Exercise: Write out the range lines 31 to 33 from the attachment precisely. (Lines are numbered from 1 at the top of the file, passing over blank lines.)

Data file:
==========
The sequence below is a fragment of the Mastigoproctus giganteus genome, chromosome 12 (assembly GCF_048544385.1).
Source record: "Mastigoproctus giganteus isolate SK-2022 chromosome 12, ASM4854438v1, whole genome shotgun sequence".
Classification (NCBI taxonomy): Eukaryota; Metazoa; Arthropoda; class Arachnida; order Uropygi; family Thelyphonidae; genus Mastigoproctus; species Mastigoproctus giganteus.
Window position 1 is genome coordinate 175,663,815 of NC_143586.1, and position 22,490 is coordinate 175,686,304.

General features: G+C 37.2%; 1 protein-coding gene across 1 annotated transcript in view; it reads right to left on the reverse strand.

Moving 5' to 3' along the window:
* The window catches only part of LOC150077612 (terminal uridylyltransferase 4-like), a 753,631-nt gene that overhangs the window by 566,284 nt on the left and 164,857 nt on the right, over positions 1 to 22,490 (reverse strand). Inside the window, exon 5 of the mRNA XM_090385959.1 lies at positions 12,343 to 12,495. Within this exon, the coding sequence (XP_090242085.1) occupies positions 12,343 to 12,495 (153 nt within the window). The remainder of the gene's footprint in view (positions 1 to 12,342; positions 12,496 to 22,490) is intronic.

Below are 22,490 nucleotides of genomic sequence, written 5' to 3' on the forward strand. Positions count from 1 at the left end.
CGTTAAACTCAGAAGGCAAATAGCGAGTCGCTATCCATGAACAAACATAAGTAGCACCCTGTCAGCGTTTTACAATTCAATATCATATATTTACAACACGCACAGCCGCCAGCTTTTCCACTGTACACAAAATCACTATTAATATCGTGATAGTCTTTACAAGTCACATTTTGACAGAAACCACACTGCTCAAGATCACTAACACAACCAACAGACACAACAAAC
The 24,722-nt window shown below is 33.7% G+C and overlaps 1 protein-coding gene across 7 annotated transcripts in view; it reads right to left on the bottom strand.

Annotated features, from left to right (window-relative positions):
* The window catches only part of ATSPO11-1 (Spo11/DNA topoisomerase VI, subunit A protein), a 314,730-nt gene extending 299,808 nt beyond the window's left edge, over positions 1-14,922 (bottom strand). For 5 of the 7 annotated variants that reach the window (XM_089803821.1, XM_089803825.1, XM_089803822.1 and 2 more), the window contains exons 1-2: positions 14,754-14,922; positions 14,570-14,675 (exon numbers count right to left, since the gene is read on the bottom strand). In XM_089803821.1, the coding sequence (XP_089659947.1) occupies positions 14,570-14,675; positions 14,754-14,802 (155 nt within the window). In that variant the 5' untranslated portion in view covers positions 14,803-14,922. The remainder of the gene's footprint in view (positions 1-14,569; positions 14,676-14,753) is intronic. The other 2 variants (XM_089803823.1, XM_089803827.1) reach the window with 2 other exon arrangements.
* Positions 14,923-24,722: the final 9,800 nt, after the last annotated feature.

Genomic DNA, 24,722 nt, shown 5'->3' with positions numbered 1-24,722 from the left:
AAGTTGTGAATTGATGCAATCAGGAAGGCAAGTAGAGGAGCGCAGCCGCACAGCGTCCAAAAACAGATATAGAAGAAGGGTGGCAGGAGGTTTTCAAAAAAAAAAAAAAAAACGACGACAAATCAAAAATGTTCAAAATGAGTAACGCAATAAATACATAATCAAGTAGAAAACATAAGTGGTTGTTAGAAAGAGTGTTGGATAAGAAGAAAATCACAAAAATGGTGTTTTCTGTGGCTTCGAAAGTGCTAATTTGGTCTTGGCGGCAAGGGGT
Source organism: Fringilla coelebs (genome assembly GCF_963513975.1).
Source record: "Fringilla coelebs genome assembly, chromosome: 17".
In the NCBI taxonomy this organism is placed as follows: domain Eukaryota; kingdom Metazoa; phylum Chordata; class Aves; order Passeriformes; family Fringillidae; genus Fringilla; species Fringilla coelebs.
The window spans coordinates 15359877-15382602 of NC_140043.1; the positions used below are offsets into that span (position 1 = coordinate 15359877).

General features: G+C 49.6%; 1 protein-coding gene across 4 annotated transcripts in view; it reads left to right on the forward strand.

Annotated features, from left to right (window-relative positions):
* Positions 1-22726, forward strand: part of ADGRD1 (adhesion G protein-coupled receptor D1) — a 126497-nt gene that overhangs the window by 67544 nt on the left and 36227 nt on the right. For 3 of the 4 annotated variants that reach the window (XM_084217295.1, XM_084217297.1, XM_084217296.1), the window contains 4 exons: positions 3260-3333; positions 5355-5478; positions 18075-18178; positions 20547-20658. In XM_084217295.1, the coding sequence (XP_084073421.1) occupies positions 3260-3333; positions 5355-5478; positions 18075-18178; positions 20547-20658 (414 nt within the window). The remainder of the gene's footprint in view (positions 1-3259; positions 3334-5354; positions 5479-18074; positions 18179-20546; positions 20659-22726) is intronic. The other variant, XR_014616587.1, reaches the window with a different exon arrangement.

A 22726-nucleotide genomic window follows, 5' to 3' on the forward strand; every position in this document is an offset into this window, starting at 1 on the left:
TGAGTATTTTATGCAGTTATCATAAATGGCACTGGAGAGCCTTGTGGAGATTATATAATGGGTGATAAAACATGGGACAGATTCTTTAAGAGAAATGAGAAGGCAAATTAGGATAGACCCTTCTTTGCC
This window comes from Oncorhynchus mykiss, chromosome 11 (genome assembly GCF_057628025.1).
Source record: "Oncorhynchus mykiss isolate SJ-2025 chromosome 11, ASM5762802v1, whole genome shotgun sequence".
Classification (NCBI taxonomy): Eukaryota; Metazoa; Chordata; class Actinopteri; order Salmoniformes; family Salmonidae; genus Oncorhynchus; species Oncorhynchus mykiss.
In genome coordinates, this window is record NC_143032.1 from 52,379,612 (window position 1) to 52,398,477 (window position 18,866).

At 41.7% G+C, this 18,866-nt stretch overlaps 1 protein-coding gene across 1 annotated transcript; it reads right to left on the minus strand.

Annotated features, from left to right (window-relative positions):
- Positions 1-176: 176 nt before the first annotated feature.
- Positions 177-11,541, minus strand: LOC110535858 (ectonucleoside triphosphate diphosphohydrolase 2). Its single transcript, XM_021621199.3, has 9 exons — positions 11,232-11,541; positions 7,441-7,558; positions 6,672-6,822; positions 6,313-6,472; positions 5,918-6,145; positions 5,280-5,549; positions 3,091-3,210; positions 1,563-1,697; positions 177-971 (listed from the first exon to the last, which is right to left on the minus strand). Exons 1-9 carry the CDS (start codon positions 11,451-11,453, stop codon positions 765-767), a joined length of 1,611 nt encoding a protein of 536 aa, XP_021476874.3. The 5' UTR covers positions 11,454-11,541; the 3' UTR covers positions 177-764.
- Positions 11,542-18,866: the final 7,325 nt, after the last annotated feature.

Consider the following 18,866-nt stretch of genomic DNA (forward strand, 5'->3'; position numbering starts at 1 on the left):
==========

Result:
- Positions 1-176: 176 nt before the first annotated feature.
- Positions 177-11,541, minus strand: LOC110535858 (ectonucleoside triphosphate diphosphohydrolase 2). Its single transcript, XM_021621199.3, has 9 exons — positions 11,232-11,541; positions 7,441-7,558; positions 6,672-6,822; positions 6,313-6,472; positions 5,918-6,145; positions 5,280-5,549; positions 3,091-3,210; positions 1,563-1,697; positions 177-971 (listed from the first exon to the last, which is right to left on the minus strand). Exons 1-9 carry the CDS (start codon positions 11,451-11,453, stop codon positions 765-767), a joined length of 1,611 nt encoding a protein of 536 aa, XP_021476874.3. The 5' UTR covers positions 11,454-11,541; the 3' UTR covers positions 177-764.
- Positions 11,542-18,866: the final 7,325 nt, after the last annotated feature.